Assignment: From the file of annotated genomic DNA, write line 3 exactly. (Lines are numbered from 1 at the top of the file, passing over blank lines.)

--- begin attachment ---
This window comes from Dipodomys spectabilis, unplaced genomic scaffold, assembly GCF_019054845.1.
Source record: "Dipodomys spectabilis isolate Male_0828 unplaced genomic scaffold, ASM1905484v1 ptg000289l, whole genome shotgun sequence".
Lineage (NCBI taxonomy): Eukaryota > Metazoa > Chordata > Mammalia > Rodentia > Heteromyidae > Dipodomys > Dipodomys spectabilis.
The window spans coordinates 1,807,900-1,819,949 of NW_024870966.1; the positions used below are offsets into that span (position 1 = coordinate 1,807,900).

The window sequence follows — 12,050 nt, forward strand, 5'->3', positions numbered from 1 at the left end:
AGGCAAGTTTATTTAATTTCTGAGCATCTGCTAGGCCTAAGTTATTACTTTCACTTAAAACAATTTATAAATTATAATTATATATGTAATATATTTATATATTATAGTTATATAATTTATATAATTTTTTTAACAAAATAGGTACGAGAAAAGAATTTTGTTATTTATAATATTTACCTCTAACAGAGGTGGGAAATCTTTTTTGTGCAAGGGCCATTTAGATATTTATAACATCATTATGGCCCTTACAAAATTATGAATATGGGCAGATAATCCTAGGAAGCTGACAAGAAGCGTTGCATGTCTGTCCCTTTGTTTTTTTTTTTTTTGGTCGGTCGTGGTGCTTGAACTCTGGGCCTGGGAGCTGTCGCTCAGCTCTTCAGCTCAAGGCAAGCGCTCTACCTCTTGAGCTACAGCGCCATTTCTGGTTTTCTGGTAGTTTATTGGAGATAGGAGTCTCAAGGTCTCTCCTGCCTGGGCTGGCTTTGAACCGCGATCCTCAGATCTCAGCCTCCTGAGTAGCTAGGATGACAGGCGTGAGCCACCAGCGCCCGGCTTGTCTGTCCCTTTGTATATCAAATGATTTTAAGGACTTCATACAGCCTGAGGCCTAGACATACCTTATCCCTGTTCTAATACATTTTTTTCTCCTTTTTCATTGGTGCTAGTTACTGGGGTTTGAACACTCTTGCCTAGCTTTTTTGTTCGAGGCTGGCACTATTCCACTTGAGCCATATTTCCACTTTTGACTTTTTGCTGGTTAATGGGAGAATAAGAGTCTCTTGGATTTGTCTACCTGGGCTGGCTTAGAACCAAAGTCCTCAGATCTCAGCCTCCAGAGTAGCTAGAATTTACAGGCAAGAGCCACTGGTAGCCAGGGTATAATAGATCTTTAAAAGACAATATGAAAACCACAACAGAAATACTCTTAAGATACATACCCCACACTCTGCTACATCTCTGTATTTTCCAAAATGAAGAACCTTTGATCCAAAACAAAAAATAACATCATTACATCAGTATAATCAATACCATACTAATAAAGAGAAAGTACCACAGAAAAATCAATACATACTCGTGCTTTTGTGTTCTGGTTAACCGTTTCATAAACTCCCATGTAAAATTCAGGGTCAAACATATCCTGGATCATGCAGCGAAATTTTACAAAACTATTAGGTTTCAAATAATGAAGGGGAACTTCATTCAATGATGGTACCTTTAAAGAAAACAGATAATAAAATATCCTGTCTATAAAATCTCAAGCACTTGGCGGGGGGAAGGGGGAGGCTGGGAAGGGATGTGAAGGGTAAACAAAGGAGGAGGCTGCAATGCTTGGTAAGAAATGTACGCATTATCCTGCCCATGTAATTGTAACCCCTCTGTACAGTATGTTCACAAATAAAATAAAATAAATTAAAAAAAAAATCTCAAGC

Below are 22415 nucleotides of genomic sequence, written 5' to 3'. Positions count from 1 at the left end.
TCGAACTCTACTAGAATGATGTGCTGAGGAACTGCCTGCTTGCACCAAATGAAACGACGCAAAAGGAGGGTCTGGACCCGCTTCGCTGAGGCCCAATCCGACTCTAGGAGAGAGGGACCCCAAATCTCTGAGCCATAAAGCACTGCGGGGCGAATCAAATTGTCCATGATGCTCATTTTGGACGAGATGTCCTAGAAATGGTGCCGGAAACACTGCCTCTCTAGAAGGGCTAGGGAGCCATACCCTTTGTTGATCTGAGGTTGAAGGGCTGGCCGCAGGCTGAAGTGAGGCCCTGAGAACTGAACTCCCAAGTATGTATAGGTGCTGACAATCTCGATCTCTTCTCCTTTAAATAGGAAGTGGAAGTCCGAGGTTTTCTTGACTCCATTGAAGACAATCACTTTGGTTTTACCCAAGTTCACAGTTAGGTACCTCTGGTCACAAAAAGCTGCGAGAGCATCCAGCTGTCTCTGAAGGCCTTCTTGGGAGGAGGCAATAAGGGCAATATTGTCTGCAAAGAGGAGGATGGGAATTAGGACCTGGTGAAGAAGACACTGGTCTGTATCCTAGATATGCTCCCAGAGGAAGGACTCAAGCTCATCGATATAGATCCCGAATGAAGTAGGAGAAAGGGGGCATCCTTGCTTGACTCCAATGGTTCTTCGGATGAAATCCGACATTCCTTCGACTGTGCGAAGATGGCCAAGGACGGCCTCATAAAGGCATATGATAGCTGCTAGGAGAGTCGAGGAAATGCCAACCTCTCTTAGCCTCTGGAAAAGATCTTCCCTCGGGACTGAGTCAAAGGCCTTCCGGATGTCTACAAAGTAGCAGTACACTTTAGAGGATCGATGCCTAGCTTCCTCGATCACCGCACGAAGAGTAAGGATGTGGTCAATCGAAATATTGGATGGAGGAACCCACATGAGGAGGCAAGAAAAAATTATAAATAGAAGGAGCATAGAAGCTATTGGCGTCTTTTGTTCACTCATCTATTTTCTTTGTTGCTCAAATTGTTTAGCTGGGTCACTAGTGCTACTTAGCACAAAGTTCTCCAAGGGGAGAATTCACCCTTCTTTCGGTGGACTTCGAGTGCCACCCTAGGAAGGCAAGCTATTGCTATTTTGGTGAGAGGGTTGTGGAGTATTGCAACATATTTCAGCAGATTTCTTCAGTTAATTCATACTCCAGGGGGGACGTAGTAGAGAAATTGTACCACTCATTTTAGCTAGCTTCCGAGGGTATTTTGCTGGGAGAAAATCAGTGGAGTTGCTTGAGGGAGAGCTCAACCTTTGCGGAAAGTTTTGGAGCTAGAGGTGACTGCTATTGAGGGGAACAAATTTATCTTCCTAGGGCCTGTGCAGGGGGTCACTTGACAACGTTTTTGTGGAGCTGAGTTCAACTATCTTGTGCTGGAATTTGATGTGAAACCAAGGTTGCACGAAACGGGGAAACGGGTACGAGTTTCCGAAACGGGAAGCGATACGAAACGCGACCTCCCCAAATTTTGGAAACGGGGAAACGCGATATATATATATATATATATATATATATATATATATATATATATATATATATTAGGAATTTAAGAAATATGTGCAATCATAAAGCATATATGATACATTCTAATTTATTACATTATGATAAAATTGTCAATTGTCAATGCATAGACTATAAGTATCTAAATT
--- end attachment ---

Lineage (NCBI taxonomy): Eukaryota > Metazoa > Chordata > Mammalia > Rodentia > Heteromyidae > Dipodomys > Dipodomys spectabilis.